This delightful recipe for roasted garlic olive oil is infused with tons of flavor from mashed garlic and fresh rosemary. It’s the perfect dipping oil for bread and can be used as a spread or sauce too. Make it as an appetizer for dinner parties, date nights, Thanksgiving, or Christmas. The opportunities are endless!
I initially posted this recipe after returning from a family vacation to Italy 6 years ago. In the original text, I was gushing over the food we enjoyed and eager to replicate a dipping oil for bread like the ones we had in Italy! I’m happy to report that I still love this recipe just as much as I did back then, so much so that I wanted to update it with better photos and tips.
This Italian-inspired roasted garlic olive oil is as basic as it sounds. It’s simply a combo of garlic that’s been roasted until it gets perfectly tender and mashable, extra virgin olive oil, fresh rosemary, salt, and pepper. I like to add a little onion powder too, but that part’s optional!
Although the ingredients are simple, the oil is absolutely dripping in flavor. I love drenching a piece of bread in it to soak up every last drop. I urge you to make it ASAP so you can experience the deliciousness yourself! For a similar recipe, check out the Roasted Garlic Butter too.
Ingredients and Substitutions
- Extra virgin olive oil: Use a good olive oil for this recipe! It makes all the difference. My brand of choice is Partanna.
- Garlic: You’ll use a whole head of garlic, kept intact in its skin and roasted in a foil packet. This is the best way to make creamy, mashable garlic in my opinion. If you don’t have a head of garlic and instead have pre-peeled garlic cloves, you can still make roasted garlic olive oil. Keep in mind that they take less time to bake than a whole head. Toss the cloves in olive oil, spread them out on a lined baking sheet, and roast for 20 to 30 minutes at 400 degrees F. You can also substitute roasted minced garlic in a jar or roasted garlic paste from a tube in a pinch.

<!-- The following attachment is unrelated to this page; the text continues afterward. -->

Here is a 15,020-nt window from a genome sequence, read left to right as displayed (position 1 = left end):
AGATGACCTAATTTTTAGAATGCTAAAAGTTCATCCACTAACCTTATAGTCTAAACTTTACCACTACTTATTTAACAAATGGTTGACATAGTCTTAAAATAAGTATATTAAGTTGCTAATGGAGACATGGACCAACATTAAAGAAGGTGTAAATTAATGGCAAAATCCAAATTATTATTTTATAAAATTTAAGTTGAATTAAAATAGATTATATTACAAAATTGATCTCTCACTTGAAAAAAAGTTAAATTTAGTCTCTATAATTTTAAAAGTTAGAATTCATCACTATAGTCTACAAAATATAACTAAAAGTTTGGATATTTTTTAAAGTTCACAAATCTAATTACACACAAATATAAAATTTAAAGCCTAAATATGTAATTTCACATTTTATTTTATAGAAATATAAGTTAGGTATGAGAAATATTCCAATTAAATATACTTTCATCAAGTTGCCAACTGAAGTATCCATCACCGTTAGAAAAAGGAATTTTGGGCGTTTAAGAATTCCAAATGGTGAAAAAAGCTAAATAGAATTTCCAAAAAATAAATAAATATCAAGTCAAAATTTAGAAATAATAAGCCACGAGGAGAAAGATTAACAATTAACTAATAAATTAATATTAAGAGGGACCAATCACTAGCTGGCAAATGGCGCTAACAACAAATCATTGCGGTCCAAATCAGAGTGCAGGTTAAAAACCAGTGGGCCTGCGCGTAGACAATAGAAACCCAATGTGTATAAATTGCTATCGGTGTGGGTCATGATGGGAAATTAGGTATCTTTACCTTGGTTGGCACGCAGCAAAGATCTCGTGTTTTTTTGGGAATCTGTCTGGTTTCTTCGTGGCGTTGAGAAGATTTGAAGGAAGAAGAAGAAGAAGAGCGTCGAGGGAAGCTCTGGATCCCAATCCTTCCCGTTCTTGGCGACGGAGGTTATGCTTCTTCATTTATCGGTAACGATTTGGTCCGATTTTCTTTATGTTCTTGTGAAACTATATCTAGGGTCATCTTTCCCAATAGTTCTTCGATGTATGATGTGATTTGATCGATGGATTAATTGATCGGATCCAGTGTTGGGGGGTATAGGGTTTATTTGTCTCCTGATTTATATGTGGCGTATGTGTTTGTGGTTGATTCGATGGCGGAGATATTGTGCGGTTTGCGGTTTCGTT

- Rosemary: I like to add fresh rosemary, but you can use dried if that’s what you have or substitute another herb like thyme, basil, or parsley.
- Salt and pepper: I love to use freshly ground black pepper and kosher salt or flaky sea salt.
- Onion powder: This is totally optional, but I add a little bit for extra flavor.
The full recipe card for roasted garlic olive oil, including ingredient quantities and instructions, is at the bottom of the post. Here’s a preview of the steps with photos to guide you in the kitchen.
Preheat the oven to 400 degrees F. Trim a little bit off the top of a head of garlic, just enough so the tops of the cloves are exposed. Place it on a square of aluminum foil. Drizzle with olive oil.
Wrap the prepared head of garlic in the foil to form a packet.
Roast for 30 to 40 minutes until the garlic is caramelized and tender.
In a bowl, combine the olive oil, rosemary, salt, pepper, onion powder, and roasted garlic cloves. Use a fork to gently mash the garlic in the oil.